Neither snow nor rain nor heat nor gloom, not even relentless, bone-numbing cold, stays this courier from the swift completion of his appointed rounds
Next time you think you’re cold running from your house to your car in the middle of winter, think about Gregg Lentz.
Lentz is a Port Washington mail carrier who walks his entire route every day throughout the year, regardless of the weather.
“The cold just penetrates,” Lentz said. “It seeps into your bones and doesn’t get out.
“At the end of the day sometimes, I go home and sit by the fire. Sometimes I just get under the covers and don’t come out until it’s time to go to work the next day.”
Worse than the cold is the wind, Lentz said.
“It’s hard to combat it,” he said. “You do everything you can, and it still gets in.”
Dealing with the cold is an art form in many ways, and Lentz, who lives in Fredonia, has a routine.
“I just layer up,” he said. That means wearing long johns and a winter jacket, two gloves with a hand warmer between them on his left hand — which he uses to carry the mail. His right hand, which Lentz uses to sort the mail, remains bare, although he tucks it into his pocket, where he keeps a hand warmer, while walking between homes.
But when it gets really cold, when the wind chill is 40 degrees below zero or lower, Lentz pulls out his snow pants, adds a sweatshirt and puts a glove on his right hand.
He doesn’t wear boots unless there’s snow on the ground, Lentz said.
“When you’re walking all day, that the warmest part of your body,” he said. “As long as you keep moving, you’re OK. But on mounted (driving) routes, your feet absolutely freeze.”
Just as important as clothing is attitude, and Lentz has the right one, looking ahead to breaks in the weather — like this week, when temperatures are expected to be in the 30s.
“Thirty doesn’t sound like a lot, but it’s great after this kind of stretch. That’s a good reprieve, and it helps a lot,” he said during an interview Jan. 5, when the high temperature was 7 degrees and the wind chill was 16 below.
“We’ve had years when it was one week after another of frigid temperatures, and it doesn’t let up. This year, we had such a mild fall, but then winter hit hard and it’s had a grip on us every since.”
It also helps to have support, and Lentz said he gets that from the post office, which sets out a supply of hand and foot warmers on cold days, and customers, many of whom will offer hot chocolate or coffee to their carriers when the weather is frigid.
“They empathize with you, which is nice,” he said. “We have people looking out for us.”
It’s almost worse to take a break, Lentz added, because your body cools down then.
“A lot of the times we’ll skip our lunch so we can keep going and get done,” he said. “You have to keep moving, otherwise you just get cold again.”
Despite the challenges of weather, Lentz said he loves working for the Postal Service.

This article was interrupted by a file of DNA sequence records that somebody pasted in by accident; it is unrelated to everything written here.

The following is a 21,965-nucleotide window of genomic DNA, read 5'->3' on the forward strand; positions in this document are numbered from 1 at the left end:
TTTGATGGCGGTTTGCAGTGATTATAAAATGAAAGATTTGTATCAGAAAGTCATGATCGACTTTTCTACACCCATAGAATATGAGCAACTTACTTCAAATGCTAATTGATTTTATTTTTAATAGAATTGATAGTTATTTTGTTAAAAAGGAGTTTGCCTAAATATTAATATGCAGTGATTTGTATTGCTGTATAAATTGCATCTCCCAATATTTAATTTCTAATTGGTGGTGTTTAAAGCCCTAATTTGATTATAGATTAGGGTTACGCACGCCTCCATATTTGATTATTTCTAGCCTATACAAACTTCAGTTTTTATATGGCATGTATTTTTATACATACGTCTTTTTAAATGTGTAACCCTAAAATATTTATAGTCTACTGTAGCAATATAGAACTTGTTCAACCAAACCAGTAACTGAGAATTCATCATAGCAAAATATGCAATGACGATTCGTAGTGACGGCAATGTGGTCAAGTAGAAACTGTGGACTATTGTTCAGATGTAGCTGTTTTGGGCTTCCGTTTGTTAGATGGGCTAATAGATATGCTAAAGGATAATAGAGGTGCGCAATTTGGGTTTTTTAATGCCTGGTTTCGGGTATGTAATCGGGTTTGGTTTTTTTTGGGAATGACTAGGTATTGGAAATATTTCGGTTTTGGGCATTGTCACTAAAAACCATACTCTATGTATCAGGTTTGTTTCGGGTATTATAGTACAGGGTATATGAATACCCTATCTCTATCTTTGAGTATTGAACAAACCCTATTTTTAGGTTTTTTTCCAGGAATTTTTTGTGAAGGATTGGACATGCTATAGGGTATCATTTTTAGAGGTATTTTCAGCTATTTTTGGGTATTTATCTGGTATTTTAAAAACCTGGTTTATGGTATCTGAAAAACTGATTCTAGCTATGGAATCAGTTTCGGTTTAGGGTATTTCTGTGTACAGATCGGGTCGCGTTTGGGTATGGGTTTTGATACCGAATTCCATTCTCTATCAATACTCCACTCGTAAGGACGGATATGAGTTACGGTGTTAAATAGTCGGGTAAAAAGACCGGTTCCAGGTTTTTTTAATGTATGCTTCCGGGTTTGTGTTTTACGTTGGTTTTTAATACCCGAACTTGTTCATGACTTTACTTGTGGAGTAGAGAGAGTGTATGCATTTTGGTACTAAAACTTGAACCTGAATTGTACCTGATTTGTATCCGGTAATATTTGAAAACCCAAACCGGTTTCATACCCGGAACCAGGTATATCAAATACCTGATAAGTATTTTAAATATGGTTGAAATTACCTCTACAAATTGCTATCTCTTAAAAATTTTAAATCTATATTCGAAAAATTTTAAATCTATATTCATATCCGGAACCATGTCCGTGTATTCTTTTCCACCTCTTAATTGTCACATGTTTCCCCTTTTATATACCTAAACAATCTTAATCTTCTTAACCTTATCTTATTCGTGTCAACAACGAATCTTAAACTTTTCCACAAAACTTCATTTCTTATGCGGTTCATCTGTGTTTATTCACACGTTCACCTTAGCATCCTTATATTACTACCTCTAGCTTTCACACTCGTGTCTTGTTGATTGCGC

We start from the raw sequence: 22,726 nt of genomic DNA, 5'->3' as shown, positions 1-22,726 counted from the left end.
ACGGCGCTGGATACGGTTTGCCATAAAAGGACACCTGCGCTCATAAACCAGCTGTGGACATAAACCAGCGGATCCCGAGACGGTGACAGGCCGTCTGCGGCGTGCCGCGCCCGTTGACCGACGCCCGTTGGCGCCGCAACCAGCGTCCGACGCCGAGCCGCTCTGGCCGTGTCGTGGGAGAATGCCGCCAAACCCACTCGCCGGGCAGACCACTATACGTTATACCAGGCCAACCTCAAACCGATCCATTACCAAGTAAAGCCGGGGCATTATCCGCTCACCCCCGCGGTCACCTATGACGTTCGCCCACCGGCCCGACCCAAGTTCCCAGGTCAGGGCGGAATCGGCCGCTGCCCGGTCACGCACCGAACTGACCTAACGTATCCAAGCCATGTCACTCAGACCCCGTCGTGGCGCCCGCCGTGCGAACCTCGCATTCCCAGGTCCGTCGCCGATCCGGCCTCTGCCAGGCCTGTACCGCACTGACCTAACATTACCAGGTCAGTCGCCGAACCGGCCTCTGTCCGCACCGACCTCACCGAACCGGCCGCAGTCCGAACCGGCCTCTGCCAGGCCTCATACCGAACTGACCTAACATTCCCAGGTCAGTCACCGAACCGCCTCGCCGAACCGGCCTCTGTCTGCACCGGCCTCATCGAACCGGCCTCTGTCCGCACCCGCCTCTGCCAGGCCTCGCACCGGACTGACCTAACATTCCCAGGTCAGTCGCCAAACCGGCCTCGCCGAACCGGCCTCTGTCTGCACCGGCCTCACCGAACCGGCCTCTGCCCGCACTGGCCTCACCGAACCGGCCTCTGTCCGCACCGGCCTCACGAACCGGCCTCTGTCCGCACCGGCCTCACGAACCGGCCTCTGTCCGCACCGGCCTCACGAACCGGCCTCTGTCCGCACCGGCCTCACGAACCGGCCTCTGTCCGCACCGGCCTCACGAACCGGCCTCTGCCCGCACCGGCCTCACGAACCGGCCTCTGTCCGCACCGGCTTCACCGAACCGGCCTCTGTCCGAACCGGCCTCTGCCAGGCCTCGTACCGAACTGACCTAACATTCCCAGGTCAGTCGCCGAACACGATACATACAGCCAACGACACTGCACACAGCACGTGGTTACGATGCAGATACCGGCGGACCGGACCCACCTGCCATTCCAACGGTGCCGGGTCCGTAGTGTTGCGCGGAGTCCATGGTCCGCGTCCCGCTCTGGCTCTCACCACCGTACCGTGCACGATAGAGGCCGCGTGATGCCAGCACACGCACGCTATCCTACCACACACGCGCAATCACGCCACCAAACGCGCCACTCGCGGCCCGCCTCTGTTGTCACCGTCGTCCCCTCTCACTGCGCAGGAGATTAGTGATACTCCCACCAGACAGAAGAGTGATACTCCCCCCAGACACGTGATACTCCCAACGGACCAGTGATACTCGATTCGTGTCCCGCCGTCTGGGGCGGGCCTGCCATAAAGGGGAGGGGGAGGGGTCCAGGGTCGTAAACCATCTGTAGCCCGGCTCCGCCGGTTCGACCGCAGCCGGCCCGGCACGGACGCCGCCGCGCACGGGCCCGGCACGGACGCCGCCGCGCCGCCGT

It was a job he almost found by accident. Lentz, 41, was preparing to leave the Marine Corps when he took an aptitude test that told him he’d be a good mail carrier.
“Other people told me that, too,” he said. “I pooh-poohed it.”
But after he got out of the service, he saw an advertisement for the Postal Service exam.
“One month after I got out of the Marine Corps, I was working for the post office,” Lentz said. “I absolutely the love this job. I love being outdoors. I love the independence. I love the interaction with customers. For some customers, we’re the highlight of their day.”
He started as the “utility guy,” Lentz said, handling a mix of routes, both on foot and in vehicles. In 2013, when longtime carrier Joe Ulrich retired, Lentz took his route.
Lentz said he’s never tallied the distance his route covers, but he’s been told it’s about eight miles. He drives a minivan to a central location, walks a loop of homes and then drives to the next neighborhood.
Those few minutes in the minivan can help in the winter, even though the vehicle never really warms up.
“You can crank the heat for a minute or two,” Lentz said. “Sometimes you hit the heat and drag it out three or four minutes just to get feeling in your fingers.”
The cold winter weather sometimes gets to him, Lentz admitted.
“You don’t get used to it, you deal with it,” he said. “But it also makes you think and realize how blessed you are. I can go home at the end of the day and warm up. Some people don’t have that option.”
And, Lentz added, the cold weather doesn’t last that long.
“It’s a couple months of the year for the extremes,” he said. “When it’s 65 and sunny in May, this is the best job in the world.”
Image Information: BUNDLED AGAINST THE COLD, Port Washington mail carrier Gregg Lentz said the secret to dealing with subzero temperatures is to layer. Lentz walks an estimated eight miles a day on his route, which takes him from roughly 9 a.m. to 3 p.m. to complete. Photo by Sam Arendt